1946. Infective Endocarditis due to Nutritionally Variant Streptococci (Granulicatella and Abiotrophia): The Cleveland Clinic Experience
Session: Poster Abstract Session: Clinical: Bacteremia and Endocarditis
Saturday, October 7, 2017
Room: Poster Hall CD
Posters
  • 2017 IDSA poster(3).pdf (700.6 kB)
  • Background: Infective endocarditis (IE) due to nutritionally variant streptococci (NVS) is uncommon but frequently causes morbidity and mortality.

    Methods: We reviewed patients (pts) with NVS IE from 2007-16 using the Endocarditis Registry at the Cleveland Clinic, a referral center for cardiac surgery. The clinical diagnosis of IE was determined by modified Duke Criteria; etiology was established by microbiologic studies including 16s RNA bacterial sequencing of valve tissue.

    Results: A total of 19 cases of IE due to NVS (1.4 % of all cases of IE) were identified. Seven pts (37%) had an infected prosthetic valve. The most commonly involved valve was mitral (74%) but both mitral and aortic valve infection was observed in 37%. The most common indication for surgery was valvular dysfunction (16 pts, 84%); 4 (21%) had peri-valvular abscesses and 3 (16%) had cardiogenic shock. Embolization occurred in 9 pts (47%), including 2 pts with stroke. Eighteen pts underwent valve replacement; one patient declined surgery. The mean interval between admission and valve surgery was 8 d (range: 2-22 d).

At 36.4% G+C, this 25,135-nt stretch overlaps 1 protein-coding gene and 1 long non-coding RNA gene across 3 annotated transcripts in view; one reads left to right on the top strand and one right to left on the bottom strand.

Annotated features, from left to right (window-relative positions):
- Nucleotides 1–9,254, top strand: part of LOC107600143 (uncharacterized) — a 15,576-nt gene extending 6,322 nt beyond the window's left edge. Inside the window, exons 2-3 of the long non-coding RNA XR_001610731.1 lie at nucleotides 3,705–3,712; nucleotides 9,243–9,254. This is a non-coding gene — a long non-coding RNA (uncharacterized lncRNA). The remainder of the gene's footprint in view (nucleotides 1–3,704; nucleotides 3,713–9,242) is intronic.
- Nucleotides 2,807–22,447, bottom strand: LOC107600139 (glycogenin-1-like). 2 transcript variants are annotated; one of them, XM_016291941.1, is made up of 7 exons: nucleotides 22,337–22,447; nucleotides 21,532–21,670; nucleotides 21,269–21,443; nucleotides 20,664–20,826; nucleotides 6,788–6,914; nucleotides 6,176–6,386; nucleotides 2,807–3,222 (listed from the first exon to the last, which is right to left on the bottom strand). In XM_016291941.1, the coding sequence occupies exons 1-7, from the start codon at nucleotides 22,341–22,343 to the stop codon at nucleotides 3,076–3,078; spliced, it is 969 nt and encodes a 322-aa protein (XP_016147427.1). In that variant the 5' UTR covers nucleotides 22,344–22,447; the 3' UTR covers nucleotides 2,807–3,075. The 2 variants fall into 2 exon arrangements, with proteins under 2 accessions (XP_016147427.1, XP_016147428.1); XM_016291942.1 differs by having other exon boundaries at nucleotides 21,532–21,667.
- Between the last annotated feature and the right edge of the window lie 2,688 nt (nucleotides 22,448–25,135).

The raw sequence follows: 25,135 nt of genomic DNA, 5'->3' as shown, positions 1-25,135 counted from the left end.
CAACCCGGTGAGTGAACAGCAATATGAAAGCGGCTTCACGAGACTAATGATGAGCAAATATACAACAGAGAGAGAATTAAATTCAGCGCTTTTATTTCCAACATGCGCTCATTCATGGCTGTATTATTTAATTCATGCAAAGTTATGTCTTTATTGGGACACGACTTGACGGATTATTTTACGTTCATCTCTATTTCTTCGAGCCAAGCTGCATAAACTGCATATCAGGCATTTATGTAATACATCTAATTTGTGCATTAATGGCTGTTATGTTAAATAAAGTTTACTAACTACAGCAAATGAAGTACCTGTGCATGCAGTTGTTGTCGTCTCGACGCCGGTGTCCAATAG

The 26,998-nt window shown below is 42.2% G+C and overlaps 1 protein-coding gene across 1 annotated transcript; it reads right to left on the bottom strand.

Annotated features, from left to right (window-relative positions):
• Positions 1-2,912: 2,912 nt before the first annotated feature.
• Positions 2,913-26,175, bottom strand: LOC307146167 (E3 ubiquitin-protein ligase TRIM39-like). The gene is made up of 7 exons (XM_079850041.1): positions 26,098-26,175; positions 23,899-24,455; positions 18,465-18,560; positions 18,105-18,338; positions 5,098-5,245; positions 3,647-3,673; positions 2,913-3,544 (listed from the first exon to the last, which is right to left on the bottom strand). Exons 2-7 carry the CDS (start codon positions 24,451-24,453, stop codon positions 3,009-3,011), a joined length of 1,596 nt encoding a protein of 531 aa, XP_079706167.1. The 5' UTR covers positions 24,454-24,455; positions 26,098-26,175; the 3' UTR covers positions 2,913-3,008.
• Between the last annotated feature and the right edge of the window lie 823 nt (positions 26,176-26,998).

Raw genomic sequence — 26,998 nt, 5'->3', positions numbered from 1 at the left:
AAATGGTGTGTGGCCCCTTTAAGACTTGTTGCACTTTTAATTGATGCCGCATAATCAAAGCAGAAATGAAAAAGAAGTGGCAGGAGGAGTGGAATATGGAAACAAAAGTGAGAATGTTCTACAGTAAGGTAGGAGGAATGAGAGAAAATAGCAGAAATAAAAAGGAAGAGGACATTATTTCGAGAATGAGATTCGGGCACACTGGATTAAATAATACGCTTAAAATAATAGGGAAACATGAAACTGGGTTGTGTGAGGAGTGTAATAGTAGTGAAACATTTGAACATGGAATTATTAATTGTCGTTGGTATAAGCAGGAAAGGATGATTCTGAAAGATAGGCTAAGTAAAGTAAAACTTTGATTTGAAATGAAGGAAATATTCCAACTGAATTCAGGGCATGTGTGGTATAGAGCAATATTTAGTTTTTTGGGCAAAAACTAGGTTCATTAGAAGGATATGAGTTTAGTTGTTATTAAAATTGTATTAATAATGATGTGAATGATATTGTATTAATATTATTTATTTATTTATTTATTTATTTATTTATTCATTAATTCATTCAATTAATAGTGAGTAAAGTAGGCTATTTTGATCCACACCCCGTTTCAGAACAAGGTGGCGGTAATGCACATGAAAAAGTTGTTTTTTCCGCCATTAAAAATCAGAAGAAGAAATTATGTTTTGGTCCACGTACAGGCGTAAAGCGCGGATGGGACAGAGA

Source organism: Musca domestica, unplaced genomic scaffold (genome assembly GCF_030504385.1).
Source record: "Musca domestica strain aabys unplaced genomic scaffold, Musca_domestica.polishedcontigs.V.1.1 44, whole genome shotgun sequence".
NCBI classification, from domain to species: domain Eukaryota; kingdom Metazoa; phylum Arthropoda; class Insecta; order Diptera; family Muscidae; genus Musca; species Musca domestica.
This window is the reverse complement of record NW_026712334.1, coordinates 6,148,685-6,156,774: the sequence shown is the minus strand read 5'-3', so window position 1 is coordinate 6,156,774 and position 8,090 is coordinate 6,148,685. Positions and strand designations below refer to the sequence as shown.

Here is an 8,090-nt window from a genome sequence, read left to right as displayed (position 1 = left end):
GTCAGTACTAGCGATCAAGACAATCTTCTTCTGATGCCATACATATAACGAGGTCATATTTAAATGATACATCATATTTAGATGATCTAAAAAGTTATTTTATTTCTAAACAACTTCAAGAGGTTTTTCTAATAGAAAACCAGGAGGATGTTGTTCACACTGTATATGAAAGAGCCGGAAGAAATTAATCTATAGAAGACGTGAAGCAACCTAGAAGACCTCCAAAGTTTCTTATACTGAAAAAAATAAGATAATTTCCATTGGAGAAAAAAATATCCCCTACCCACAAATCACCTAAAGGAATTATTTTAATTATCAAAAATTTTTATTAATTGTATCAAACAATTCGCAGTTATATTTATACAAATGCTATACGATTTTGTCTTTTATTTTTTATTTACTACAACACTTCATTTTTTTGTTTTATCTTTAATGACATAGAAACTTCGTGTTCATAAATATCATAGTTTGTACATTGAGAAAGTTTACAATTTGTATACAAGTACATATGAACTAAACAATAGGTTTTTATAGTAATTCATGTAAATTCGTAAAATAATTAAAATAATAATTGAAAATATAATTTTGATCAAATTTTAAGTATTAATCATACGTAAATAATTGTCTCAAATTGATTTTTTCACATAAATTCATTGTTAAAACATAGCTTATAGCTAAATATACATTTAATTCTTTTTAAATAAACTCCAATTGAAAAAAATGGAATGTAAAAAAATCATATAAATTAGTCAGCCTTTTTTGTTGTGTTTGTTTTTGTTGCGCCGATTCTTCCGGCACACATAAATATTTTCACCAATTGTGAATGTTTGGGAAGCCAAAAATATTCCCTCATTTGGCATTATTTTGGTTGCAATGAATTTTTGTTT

NVS grew in in blood cultures in 18 cases (95%); valve culture showed NVS in 2 cases (11%). All 12 specimens sent for valve sequencing, were PCR positive for NVS (6 Granulicatella sp. and 6 Abiotrophia sp.). Histopathologic examination of explanted valves demonstrated organisms on Gram staining in 13/18 cases (72%) and inflammation in 78%. The results of susceptibility testing were available for 8 NVS isolates; 63% were sensitive to penicillin (MIC ≤ 0.12 mcg/ml). Ceftriaxone was the most frequently prescribed antibiotic. The mean duration of antibiotic therapy was 5.8 wks (range: 3-8 wks) after valve surgery. Combination therapy with gentamicin was used in 36.8% (mean duration 8.4 d, range 1-14 d). Among 11 pts who had at least 6 months of follow up, no relapses were observed. The only patient who died within 30 days of admission did not undergo surgery. Median time of follow up after discharge was 29 months and no relapses were documented.

    Conclusion: IE due to NVS accounts for about 2% of cases of IE at the Cleveland Clinic. All pts had surgical indications for valve replacement surgery and those who underwent surgery had no documented relapse and excellent long term survival.

    Tannaz Asadi, MD1, Nabin Shrestha, MD, MPH, FIDSA, FSHEA2, Gosta Pettersson, MD, PhD3, Jose Navia, MD4, Steven Gordon, MD5, Thomas Fraser, MD5 and Susan J. Rehm, MD, FIDSA2, (1)Infectious Disease, Cleveland Clinic Foundation, Cleveland, OH, (2)Infectious Disease, Cleveland Clinic, Cleveland, OH, (3)Thoracic and Cardiovascular Surgery, Cleveland Clinic, Cleveland, OH, (4)Cleveland Clinic Foundation, Cleveland, OH, (5)Department of Infectious Diseases, Cleveland Clinic, Cleveland, OH

    Disclosures:

    T. Asadi, None

    N. Shrestha, None

    G. Pettersson, None

    J. Navia, None

    S. Gordon, None

    T. Fraser, None

    S. J. Rehm, None

    Findings in the abstracts are embargoed until 12:01 a.m. PDT, Wednesday Oct. 4th with the exception of research findings presented at the IDWeek press conferences.